• Ce sont elles* – It’s them.

* We refer to a group of only women when using elles.

Last but not least, it should be mentioned that there is not really a big difference between c’est and ce sont.

Native French speakers sometimes use c’est even if they are referring to a group of people.

Additional areas of application

Possession is another area of application. You could say:

  • Ces valises sont à toi – These suitcases are yours.
  • La maison est à moi – The house is mine.
  • Le monde est à toi* – The world is yours.

*I think that this is the title of a movie .

We will also use the stressed pronouns when making comparisons:

  • On est plus fort que lui – We are stronger than him.
  • Elle est plus rapide que toi – She is faster than you.
  • Je suis plus intelligent qu’eux* – I am smarter than them.
  • Vous êtes plus gentil qu’elles* – You are nicer than them.

* We remove an e from que in these 2 phrases. There is a logical reason for this. Without removing one e we would be forced to pronounce 2 vowels one after the other.

This does not sound very good.

You could try pronouncing this phrase:

  • Je suis plus gentil que eux.


  • Je suis plus gentil qu’eux.

I’m sure that you will find the second one easier to pronounce.

Last but not least, it should be mentioned that we use the stressed pronouns followed by the common French word “Chez”.

It can be difficult to find an English translation for “Chez”. However, in this context, we’ll use the translation “at someone’s place”.

  • Nous allons manger chez moi ou chez lui? – Are we going to eat at my place or at his place?
  • Chez eux –  At their place.
  • Chez moi – At my place.
  • Rendez-vous chez lui – Let’s meet at his place?
  • Tu veux aller chez eux ou rester chez toi? – Do you want to go to their place or stay at home (your place)?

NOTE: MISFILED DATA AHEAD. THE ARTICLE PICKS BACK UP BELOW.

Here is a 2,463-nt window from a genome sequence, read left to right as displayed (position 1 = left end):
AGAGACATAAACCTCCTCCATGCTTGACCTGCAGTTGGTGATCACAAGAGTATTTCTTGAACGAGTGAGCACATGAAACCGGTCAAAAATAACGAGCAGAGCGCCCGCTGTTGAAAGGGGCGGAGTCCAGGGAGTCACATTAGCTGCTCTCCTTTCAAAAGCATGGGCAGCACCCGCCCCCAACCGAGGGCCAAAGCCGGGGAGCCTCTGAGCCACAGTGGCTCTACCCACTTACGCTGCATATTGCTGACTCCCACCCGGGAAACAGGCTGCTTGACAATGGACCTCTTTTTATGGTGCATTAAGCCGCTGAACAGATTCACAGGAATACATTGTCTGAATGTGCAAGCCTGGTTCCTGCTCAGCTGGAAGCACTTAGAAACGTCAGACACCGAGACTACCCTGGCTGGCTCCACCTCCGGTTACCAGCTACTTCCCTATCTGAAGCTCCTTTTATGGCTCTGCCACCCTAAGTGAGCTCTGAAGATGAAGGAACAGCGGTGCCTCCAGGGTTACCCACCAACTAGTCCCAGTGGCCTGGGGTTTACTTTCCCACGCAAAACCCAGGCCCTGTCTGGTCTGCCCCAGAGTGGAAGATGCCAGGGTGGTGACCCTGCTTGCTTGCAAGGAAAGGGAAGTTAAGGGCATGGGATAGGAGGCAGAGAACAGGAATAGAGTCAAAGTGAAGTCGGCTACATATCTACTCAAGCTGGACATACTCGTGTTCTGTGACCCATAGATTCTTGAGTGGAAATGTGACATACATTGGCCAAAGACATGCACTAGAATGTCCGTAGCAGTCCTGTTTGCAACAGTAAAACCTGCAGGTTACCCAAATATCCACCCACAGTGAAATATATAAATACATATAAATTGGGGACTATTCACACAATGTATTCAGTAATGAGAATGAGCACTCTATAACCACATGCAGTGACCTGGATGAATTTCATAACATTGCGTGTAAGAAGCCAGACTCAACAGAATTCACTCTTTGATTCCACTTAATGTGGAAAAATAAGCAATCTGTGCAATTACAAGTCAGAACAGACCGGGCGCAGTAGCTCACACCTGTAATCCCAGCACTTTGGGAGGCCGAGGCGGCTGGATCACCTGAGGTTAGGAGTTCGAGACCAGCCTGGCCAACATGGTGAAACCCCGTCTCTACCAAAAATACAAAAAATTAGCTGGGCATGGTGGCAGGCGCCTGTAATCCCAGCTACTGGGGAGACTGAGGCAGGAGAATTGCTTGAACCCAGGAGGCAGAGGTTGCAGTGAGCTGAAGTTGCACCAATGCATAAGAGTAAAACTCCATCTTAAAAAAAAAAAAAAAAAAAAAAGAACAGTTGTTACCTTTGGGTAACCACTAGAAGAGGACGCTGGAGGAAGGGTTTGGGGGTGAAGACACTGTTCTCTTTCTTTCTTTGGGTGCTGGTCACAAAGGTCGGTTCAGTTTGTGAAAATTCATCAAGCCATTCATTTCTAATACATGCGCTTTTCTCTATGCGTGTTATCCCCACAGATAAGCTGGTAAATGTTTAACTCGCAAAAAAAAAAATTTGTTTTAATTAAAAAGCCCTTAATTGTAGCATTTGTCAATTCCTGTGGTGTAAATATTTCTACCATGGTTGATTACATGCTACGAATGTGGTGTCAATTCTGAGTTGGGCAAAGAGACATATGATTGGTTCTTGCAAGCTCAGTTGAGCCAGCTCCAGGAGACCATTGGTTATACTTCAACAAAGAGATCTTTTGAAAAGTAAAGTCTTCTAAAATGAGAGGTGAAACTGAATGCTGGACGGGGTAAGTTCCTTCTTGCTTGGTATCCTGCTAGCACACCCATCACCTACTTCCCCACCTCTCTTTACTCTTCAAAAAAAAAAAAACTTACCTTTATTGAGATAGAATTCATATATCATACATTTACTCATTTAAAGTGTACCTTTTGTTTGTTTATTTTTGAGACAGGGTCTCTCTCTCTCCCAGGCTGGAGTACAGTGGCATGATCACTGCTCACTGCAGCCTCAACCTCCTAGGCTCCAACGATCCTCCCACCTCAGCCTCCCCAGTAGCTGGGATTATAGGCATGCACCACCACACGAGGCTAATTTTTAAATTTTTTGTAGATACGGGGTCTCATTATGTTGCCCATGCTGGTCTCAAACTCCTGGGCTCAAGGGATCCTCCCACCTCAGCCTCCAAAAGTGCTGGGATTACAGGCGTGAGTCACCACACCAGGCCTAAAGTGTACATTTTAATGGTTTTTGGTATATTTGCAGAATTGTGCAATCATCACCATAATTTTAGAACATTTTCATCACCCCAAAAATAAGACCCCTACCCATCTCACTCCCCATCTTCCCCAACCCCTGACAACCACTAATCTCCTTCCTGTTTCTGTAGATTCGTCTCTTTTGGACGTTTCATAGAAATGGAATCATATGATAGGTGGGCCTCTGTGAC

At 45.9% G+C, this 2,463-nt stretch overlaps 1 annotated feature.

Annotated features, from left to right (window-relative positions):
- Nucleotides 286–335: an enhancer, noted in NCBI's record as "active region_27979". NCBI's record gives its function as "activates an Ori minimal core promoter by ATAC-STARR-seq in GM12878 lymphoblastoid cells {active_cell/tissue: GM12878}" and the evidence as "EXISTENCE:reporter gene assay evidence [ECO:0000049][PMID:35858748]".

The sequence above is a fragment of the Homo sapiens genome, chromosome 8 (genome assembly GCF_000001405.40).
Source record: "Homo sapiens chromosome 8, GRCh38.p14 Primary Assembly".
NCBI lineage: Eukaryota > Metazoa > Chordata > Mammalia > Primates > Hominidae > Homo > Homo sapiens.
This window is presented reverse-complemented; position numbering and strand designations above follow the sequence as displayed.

Stressed pronouns will probably not be the biggest challenge in your French studies. However, memorizing pronouns like “lui” and “eux” can be difficult.

Let’s look at a couple of common mistakes:

  • Lui n’est pas là (wrong)
  • Il n’est pas là (correct)


  • Lui ne veut pas venir (wrong)
  • Il ne veut pas venir (correct)


  • Ils, ils ne sont pas sympas (wrong)
  • Eux, ils ne sont pas sympas (correct)


  • Je suis plus fort qu’ils (wrong)
  • Je sus plus fort qu’eux (correct)

It is a good idea to learn them by heart. For instance, you could create different sentences with “chez”. It will help you to get used to their spelling and their meaning.

Last but not least, remember that preposition are linked to stressed pronouns. For instance:

  • Je ne veux pas aller sans lui: I don’t want to go without him.
  • Il ne va pas bien sans elle: He is not doing well without her.
  • Ce soir, je vais aller sans eux et je ne vais pas rentrer avant toi: Tonight i’ll go without them and I won’t go home without you.

Do you have any questions regarding the content of this article? If so, please leave me a comment.